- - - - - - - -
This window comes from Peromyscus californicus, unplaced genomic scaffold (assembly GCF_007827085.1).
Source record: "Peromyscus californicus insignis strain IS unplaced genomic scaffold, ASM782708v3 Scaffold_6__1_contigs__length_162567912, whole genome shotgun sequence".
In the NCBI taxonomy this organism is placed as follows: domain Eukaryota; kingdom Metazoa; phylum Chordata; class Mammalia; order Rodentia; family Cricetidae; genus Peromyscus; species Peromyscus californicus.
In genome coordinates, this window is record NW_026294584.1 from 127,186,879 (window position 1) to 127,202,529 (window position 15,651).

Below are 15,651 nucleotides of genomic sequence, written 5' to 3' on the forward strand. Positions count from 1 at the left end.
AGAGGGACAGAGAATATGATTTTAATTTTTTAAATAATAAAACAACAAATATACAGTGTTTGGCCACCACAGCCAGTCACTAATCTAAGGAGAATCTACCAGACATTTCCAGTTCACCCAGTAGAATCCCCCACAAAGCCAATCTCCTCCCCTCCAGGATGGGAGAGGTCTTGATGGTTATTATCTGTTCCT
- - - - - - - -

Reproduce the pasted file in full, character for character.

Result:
This window comes from Peromyscus californicus, unplaced genomic scaffold (assembly GCF_007827085.1).
Source record: "Peromyscus californicus insignis strain IS unplaced genomic scaffold, ASM782708v3 Scaffold_6__1_contigs__length_162567912, whole genome shotgun sequence".
In the NCBI taxonomy this organism is placed as follows: domain Eukaryota; kingdom Metazoa; phylum Chordata; class Mammalia; order Rodentia; family Cricetidae; genus Peromyscus; species Peromyscus californicus.
In genome coordinates, this window is record NW_026294584.1 from 127,186,879 (window position 1) to 127,202,529 (window position 15,651).

Below are 15,651 nucleotides of genomic sequence, written 5' to 3' on the forward strand. Positions count from 1 at the left end.
AGAGGGACAGAGAATATGATTTTAATTTTTTAAATAATAAAACAACAAATATACAGTGTTTGGCCACCACAGCCAGTCACTAATCTAAGGAGAATCTACCAGACATTTCCAGTTCACCCAGTAGAATCCCCCACAAAGCCAATCTCCTCCCCTCCAGGATGGGAGAGGTCTTGATGGTTATTATCTGTTCCT